East Bay Crime Roundup

The Federal Bureau of Investigation has released crime statistics for the first six months of 2006. Here are some of the highlights for East Bay cities with more than 100,000 residents.

The news is mixed for Antioch, but overall, crime is probably better than it looks. Violent crime rose from 271 incidents in the first half of 2005 to 316 in 2006, but this may be attributable to the rise in the overall population. Murders plummeted from six to two, but robberies rose 18 percent, and aggravated assaults rose 14 percent. Property crimes dropped a substantial 31 percent.

Berkeley’s crime rate remained about the same, with exactly 276 violent incidents in both the first half of 2005 and the first half of 2006. Ditto with property crimes, where the increase was negligible. But here’s an interesting anomaly: Although Antioch and Berkeley have essentially the same population, Berkeley has three times as much property crime as Antioch. On the other hand, Antioch has slightly more violent crime.

Concord’s violent crime also remained more or less the same; robbery rose 38 percent, but aggravated assault dropped 10 percent, balancing it out. Property crime in general dropped 12 percent.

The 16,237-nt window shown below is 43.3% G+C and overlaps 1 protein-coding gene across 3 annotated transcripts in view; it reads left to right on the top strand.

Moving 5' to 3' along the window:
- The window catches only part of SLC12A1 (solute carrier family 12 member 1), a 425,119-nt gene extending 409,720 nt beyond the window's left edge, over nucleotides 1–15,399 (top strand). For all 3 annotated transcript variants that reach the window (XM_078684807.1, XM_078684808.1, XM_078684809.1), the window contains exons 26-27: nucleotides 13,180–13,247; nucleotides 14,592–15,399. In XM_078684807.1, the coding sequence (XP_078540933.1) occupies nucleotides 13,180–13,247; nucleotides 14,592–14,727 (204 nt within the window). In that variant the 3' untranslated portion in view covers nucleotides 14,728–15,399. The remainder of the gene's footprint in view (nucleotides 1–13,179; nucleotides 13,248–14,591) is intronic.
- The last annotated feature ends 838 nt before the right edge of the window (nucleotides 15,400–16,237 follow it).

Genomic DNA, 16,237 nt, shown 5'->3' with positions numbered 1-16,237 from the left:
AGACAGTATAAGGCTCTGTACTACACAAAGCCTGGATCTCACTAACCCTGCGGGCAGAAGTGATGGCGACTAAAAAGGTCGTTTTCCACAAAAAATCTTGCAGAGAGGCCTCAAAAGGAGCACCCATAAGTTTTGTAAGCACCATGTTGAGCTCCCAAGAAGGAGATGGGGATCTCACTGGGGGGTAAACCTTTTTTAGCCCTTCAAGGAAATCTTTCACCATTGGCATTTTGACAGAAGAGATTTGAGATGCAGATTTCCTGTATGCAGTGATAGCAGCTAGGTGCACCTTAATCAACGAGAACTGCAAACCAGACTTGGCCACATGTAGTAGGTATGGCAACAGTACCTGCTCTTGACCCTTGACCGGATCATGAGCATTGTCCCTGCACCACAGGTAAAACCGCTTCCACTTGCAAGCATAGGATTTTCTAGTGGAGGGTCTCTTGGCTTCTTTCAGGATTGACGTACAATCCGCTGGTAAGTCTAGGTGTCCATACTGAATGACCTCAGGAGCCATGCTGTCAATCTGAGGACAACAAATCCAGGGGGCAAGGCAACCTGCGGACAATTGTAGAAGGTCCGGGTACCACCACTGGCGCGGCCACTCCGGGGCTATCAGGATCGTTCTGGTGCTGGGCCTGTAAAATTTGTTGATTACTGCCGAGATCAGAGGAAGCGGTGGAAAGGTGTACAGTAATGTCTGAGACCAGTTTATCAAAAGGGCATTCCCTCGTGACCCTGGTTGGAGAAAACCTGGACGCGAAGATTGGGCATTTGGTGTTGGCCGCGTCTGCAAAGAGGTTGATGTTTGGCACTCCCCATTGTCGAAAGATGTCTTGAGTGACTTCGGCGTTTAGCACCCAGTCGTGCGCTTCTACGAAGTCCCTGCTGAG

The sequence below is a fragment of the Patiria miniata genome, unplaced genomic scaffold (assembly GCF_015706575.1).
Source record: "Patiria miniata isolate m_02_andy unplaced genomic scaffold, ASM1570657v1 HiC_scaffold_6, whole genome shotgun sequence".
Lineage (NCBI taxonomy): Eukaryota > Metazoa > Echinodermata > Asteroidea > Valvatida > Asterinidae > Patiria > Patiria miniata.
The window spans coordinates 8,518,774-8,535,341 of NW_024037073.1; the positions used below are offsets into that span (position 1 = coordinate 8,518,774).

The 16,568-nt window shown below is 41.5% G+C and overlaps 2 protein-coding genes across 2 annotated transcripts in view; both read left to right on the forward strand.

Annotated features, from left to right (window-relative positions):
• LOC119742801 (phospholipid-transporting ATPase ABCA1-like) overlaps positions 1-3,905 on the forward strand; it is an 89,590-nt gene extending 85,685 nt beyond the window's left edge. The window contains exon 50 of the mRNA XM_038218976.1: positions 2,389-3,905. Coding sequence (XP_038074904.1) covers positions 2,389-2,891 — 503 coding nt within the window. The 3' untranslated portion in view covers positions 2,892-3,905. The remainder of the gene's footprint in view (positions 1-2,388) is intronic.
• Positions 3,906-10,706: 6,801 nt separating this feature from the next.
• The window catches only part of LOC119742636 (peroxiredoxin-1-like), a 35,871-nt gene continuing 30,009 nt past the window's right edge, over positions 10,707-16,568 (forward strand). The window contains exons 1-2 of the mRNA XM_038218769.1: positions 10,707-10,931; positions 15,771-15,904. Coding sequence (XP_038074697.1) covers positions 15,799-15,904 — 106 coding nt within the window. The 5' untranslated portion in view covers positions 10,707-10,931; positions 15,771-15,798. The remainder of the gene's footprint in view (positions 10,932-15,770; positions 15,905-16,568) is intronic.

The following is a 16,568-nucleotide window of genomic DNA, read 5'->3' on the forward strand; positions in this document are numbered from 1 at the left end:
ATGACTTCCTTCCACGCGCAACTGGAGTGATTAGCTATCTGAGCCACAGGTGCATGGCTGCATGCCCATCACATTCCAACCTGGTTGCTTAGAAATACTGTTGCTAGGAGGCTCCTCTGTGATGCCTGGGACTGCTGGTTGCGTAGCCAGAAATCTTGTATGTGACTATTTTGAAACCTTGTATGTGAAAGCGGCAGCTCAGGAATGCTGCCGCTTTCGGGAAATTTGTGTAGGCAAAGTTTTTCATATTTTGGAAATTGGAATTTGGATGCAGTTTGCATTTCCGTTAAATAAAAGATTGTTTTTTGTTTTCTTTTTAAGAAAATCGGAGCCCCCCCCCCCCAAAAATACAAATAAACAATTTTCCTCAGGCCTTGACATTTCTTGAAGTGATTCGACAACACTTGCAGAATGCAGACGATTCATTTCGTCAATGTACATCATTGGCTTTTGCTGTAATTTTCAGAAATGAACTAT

Violent crime dropped slightly in Fremont. With twice the population of Berkeley, Antioch, and Concord, it recorded roughly the same numbers of violent crime, making it the safest midsize city in the East Bay. But property crime rose significantly, from 505 incidents in the first six months of 2005 to 702 in 2006.

Hayward saw a steep jump in violent crime, rising 24 percent overall. Murder was cut in half, but robbery rose 28 percent, and assault rose 30 percent. Property crime was more or less the same.

But the big prize goes to Oakland, which saw violent crime rise from 2,657 incidents in the first six months of 2005 to 3,665 in 2006, a jump of 38 percent. Murder rose 78 percent, robbery rose 48 percent, and assault rose 32 percent. Interestingly rape declined by 13 percent, and property crimes declined slightly. Auto theft, on the other hand, jumped 20 percent.

And the shocker of the list is Richmond, where violent crime actually dropped 9 percent. Murders were more or lesss the same, but robbery dropped slightly, and assault dropped 15 percent. Meanwhile, property crime rose 3 percent. Not bad, Richmond. Give yourself a hand.

Back to 92510, the East Bay Express news blog.

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